Rising religious fundamentalism, conservative thinking impacting women: Department of National Planning

Progress toward achieving gender equality has not kept pace with other development achievements in the Maldives, as reflected by the 12 percent of women who have suffered sexual abuse before the age of 15 while one in three have been the victim of violence, a Department of National Planning study has found.

The study examined how much human development progress has been achieved in the Maldives in terms of population and development, reproductive health and rights, gender equity, equality and empowerment of women as well as education during the period 1994 – 2012.

The “Maldives Operational Review for the ICPD Beyond 2014” study was conducted under the supervision of the Department of National Planning (DNP), in collaboration with the United Nations Population Fund (UNFPA), to determine whether the Maldives has met the 1994 Cairo International Conference on Population and Development (ICPD) thematic Programme of Action (PoA) goals.

The study found that “Despite impressive advancements in all development areas, the progress towards achieving gender equality and equity and the empowerment of women have not been the same.”

“Even though, the Maldivian Constitution guarantees equal rights and freedom for all Maldivians without any discrimination, prevailing traditions and socio-cultural norms have limited women’s participation in the workforce and in the community,” the study determined.

“The increasing level of religious fundamentalism and conservative thinking has worsened the situation,” it added.

Although the Domestic Violence Act 3/2012 was “a historical milestone for women in the country,” domestic violence and violence against women remains a “major concern” in the Maldives.

“One out of three females aged between 15-49 years has experienced some form of violence within their lifetime. Further, 12 percent of women reported having experienced sexual abuse before their 15th birthday,” the report stated. “Most of the time, the perpetrators are a close family member or intimate partner and the incidence goes unreported and undocumented.”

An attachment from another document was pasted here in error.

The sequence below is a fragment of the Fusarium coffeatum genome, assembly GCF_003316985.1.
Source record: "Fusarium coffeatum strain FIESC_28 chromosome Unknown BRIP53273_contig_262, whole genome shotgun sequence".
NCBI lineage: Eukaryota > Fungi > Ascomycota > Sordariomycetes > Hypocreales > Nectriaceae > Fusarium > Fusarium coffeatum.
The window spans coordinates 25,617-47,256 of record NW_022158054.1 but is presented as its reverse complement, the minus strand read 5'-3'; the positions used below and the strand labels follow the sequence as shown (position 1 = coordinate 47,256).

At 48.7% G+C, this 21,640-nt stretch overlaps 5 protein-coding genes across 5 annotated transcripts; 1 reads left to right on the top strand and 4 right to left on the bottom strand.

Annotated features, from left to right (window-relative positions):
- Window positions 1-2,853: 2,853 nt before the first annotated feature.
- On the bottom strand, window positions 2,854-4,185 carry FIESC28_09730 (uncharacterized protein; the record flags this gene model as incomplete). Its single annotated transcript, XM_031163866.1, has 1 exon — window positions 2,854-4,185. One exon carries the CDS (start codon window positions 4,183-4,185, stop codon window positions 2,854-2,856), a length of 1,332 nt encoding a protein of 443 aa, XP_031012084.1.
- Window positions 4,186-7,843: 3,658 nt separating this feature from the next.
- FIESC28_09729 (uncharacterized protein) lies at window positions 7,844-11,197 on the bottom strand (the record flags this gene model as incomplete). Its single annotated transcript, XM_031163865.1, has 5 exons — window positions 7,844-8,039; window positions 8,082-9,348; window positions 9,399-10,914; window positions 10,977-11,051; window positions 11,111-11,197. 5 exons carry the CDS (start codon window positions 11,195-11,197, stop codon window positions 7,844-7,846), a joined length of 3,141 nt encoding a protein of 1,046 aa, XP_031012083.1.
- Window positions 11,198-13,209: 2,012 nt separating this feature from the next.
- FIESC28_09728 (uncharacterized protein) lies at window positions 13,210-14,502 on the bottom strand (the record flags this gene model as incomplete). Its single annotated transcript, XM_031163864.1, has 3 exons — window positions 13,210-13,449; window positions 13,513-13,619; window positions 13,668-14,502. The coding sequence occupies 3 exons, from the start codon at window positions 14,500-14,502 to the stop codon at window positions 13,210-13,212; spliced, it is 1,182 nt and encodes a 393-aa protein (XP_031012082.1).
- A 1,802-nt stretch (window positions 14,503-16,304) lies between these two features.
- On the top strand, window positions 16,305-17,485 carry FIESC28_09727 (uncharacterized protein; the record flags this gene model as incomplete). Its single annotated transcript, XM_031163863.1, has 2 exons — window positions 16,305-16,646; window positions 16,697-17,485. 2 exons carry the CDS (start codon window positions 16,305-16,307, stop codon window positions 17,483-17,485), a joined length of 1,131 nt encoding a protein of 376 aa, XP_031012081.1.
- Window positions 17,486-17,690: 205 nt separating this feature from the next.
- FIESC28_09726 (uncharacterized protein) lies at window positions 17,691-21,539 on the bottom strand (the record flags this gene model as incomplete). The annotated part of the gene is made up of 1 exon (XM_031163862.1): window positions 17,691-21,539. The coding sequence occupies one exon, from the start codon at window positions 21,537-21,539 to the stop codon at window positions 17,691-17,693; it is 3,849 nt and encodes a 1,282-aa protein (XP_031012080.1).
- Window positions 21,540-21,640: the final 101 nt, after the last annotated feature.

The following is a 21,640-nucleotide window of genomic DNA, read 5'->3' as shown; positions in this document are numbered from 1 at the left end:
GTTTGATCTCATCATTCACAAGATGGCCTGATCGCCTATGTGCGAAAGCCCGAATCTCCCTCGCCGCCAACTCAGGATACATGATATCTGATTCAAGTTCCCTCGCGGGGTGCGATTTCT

Victims to not receive appropriate and timely support, since domestic and sexual violence are perceived as a private matter and often go unreported, the study found.

Additionally, “Women continue to be stereotyped and underrepresented at professional decision making levels,” noted the report.

The low level of women being represented in senior level positions is partly due to the “high domestic burden on females,” with women heading 47 percent of households in the Maldives, one of the highest rates in the world, the study determined.

Although women are represented in the workforce, they are “mostly represented in stereotypical roles” such as education (72 percent), health (68 percent), manufacturing (65 percent) and agriculture (64 percent), said the report.

Meanwhile, 40 percent of young women remain unemployed, with 10.5 of the overall youth population being neither employed nor seeking to further their studies, the report added. Employment opportunities for many have been obstructed primarily due to inadequate employment opportunities as well as the mismatch between skills and job requirements.

The report also found that the number of women continuing their studies beyond secondary education is low compared to men. This disparity is the result of “limited access to educational institutions at the island level, domestic responsibilities and hesitance to allow females to study on another island.”

“Special affirmative actions are needed to create more employment and livelihood opportunities for women and to increase the number of women in public and political life,” stated the report.

Despite the Maldives achieving the Millennium Development Goal target to eradicate extreme poverty and hunger, malnutrition and anemia are still limiting women’s equality, equity and empowerment, noted the study.